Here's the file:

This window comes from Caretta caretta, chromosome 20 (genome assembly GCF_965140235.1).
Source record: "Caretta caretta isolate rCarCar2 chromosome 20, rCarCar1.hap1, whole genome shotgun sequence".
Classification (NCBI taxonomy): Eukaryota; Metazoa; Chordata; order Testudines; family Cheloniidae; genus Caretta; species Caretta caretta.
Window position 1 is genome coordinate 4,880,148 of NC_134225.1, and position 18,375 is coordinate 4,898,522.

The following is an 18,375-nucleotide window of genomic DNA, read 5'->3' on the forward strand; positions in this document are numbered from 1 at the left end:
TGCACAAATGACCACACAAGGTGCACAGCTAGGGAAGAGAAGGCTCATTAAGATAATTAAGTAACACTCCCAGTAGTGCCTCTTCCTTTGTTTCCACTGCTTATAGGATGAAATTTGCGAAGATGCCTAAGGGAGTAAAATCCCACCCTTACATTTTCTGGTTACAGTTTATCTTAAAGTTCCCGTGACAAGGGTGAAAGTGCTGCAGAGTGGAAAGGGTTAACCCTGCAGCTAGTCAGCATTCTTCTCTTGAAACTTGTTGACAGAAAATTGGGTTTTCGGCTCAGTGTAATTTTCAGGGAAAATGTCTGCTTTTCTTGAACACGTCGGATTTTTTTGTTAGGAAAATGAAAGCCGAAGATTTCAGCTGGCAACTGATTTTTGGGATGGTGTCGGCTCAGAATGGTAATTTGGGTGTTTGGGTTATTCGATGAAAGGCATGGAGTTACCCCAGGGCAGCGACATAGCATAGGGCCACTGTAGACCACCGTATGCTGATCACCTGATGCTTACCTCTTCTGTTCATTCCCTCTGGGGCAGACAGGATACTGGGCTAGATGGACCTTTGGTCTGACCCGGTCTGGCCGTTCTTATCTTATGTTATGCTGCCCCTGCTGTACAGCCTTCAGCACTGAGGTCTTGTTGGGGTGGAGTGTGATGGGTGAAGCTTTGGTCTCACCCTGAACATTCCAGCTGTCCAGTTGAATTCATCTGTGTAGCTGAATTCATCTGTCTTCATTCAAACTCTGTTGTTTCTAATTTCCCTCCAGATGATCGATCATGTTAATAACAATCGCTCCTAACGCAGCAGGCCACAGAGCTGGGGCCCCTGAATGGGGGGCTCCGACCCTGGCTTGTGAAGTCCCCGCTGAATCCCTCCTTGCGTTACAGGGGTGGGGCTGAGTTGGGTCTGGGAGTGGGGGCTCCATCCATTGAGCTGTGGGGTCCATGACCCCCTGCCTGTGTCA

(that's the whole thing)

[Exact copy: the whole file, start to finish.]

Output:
This window comes from Caretta caretta, chromosome 20 (genome assembly GCF_965140235.1).
Source record: "Caretta caretta isolate rCarCar2 chromosome 20, rCarCar1.hap1, whole genome shotgun sequence".
Classification (NCBI taxonomy): Eukaryota; Metazoa; Chordata; order Testudines; family Cheloniidae; genus Caretta; species Caretta caretta.
Window position 1 is genome coordinate 4,880,148 of NC_134225.1, and position 18,375 is coordinate 4,898,522.

The following is an 18,375-nucleotide window of genomic DNA, read 5'->3' on the forward strand; positions in this document are numbered from 1 at the left end:
TGCACAAATGACCACACAAGGTGCACAGCTAGGGAAGAGAAGGCTCATTAAGATAATTAAGTAACACTCCCAGTAGTGCCTCTTCCTTTGTTTCCACTGCTTATAGGATGAAATTTGCGAAGATGCCTAAGGGAGTAAAATCCCACCCTTACATTTTCTGGTTACAGTTTATCTTAAAGTTCCCGTGACAAGGGTGAAAGTGCTGCAGAGTGGAAAGGGTTAACCCTGCAGCTAGTCAGCATTCTTCTCTTGAAACTTGTTGACAGAAAATTGGGTTTTCGGCTCAGTGTAATTTTCAGGGAAAATGTCTGCTTTTCTTGAACACGTCGGATTTTTTTGTTAGGAAAATGAAAGCCGAAGATTTCAGCTGGCAACTGATTTTTGGGATGGTGTCGGCTCAGAATGGTAATTTGGGTGTTTGGGTTATTCGATGAAAGGCATGGAGTTACCCCAGGGCAGCGACATAGCATAGGGCCACTGTAGACCACCGTATGCTGATCACCTGATGCTTACCTCTTCTGTTCATTCCCTCTGGGGCAGACAGGATACTGGGCTAGATGGACCTTTGGTCTGACCCGGTCTGGCCGTTCTTATCTTATGTTATGCTGCCCCTGCTGTACAGCCTTCAGCACTGAGGTCTTGTTGGGGTGGAGTGTGATGGGTGAAGCTTTGGTCTCACCCTGAACATTCCAGCTGTCCAGTTGAATTCATCTGTGTAGCTGAATTCATCTGTCTTCATTCAAACTCTGTTGTTTCTAATTTCCCTCCAGATGATCGATCATGTTAATAACAATCGCTCCTAACGCAGCAGGCCACAGAGCTGGGGCCCCTGAATGGGGGGCTCCGACCCTGGCTTGTGAAGTCCCCGCTGAATCCCTCCTTGCGTTACAGGGGTGGGGCTGAGTTGGGTCTGGGAGTGGGGGCTCCATCCATTGAGCTGTGGGGTCCATGACCCCCTGCCTGTGTCA